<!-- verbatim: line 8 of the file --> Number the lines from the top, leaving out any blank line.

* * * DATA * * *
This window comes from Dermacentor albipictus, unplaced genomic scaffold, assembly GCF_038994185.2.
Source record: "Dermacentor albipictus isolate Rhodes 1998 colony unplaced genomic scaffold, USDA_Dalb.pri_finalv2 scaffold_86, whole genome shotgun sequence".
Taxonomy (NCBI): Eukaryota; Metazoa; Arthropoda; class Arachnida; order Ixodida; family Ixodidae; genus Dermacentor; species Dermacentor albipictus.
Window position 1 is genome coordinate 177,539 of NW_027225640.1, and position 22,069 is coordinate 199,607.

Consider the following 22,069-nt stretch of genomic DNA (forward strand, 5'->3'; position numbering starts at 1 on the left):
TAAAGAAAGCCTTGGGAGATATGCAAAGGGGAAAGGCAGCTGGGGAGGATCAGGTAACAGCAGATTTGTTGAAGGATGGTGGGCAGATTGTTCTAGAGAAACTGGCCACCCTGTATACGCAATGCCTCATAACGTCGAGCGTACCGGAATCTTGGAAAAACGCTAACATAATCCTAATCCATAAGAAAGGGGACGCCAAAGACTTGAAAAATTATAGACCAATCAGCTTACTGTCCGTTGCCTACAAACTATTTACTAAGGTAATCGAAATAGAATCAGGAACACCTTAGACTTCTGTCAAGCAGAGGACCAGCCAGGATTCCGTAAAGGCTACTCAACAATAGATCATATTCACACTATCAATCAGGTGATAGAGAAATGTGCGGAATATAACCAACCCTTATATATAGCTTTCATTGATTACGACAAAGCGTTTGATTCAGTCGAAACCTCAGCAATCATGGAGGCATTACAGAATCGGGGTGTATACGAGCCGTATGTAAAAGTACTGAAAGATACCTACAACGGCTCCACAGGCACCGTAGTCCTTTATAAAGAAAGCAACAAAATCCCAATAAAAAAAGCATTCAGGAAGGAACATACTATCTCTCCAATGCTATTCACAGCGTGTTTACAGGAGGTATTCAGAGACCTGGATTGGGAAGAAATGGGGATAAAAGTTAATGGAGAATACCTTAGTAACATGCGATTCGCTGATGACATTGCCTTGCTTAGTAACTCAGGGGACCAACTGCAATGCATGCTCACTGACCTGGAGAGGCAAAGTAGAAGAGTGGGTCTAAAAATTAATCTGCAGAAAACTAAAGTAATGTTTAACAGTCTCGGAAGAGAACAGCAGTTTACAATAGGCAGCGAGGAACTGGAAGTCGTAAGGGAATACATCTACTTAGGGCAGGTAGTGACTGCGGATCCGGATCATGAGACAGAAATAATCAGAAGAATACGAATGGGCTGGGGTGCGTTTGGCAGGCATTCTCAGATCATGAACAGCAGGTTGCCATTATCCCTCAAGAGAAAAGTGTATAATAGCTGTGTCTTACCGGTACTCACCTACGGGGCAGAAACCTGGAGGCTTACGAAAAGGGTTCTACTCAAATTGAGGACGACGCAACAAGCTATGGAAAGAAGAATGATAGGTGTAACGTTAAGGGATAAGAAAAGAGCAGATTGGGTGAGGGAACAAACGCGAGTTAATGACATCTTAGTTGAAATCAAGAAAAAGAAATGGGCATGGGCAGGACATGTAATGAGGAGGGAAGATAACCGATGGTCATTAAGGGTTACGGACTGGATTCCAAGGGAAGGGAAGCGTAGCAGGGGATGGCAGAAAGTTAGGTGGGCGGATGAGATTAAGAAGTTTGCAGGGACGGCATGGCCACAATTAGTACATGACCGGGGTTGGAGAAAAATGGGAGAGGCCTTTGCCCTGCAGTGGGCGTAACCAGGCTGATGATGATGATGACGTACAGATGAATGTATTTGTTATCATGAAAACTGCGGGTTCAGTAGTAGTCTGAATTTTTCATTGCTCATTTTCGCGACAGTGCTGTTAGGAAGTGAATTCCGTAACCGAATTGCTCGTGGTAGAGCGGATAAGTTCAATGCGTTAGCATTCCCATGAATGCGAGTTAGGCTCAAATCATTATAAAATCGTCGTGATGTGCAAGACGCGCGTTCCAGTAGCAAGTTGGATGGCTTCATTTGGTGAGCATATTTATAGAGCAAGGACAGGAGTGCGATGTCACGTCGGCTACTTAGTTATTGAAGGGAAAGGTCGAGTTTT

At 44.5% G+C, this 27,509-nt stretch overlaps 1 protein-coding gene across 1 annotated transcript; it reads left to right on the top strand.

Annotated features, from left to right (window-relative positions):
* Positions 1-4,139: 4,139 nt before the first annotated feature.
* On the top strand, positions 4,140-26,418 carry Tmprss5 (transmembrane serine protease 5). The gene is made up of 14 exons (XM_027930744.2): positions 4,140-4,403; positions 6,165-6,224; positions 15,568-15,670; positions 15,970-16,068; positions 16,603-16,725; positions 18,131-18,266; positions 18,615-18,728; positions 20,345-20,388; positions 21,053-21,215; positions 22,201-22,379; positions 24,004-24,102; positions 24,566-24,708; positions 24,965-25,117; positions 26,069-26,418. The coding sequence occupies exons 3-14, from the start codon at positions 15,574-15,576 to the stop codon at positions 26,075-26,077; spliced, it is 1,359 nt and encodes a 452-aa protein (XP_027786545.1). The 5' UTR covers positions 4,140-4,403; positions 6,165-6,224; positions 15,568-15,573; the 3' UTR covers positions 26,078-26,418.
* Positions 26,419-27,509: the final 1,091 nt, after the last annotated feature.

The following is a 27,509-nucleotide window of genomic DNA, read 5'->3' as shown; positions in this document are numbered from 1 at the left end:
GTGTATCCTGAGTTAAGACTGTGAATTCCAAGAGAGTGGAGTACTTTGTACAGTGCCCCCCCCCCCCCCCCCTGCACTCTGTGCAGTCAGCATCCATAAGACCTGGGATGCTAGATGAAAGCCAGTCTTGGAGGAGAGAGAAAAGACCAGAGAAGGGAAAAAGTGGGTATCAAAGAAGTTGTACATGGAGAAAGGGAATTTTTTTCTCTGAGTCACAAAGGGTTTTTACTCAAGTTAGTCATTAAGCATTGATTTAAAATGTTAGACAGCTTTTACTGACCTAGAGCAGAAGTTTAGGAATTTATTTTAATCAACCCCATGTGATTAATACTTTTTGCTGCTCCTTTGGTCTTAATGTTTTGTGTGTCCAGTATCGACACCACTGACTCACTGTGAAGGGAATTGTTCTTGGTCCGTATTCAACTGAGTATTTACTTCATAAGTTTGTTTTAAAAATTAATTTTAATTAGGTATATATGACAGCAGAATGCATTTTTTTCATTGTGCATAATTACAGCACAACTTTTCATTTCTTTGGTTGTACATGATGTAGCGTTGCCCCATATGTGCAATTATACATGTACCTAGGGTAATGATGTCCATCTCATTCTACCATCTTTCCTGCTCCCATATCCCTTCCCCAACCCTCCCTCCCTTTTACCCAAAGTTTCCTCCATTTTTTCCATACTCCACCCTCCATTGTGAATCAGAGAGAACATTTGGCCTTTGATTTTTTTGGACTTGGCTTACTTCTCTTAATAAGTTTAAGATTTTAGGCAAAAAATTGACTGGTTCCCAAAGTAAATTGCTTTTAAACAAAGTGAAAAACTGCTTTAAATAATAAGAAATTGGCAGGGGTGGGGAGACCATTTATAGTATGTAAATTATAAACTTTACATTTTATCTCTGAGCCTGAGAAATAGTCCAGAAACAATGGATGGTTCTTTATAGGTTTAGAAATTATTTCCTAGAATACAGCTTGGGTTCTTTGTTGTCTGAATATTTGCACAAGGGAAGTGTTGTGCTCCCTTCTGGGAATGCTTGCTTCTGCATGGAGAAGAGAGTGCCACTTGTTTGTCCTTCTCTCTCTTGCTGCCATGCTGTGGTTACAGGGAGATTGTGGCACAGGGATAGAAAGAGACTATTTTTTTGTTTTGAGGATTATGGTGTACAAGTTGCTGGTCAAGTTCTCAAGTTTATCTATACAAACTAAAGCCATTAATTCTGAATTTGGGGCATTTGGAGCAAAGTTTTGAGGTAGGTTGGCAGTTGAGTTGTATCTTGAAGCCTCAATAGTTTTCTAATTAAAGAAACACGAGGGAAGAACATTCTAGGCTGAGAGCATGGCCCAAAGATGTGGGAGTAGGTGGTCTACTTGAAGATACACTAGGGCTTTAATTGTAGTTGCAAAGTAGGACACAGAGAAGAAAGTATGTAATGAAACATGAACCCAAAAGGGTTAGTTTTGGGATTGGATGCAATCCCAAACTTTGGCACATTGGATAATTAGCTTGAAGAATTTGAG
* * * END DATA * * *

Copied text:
Annotated features, from left to right (window-relative positions):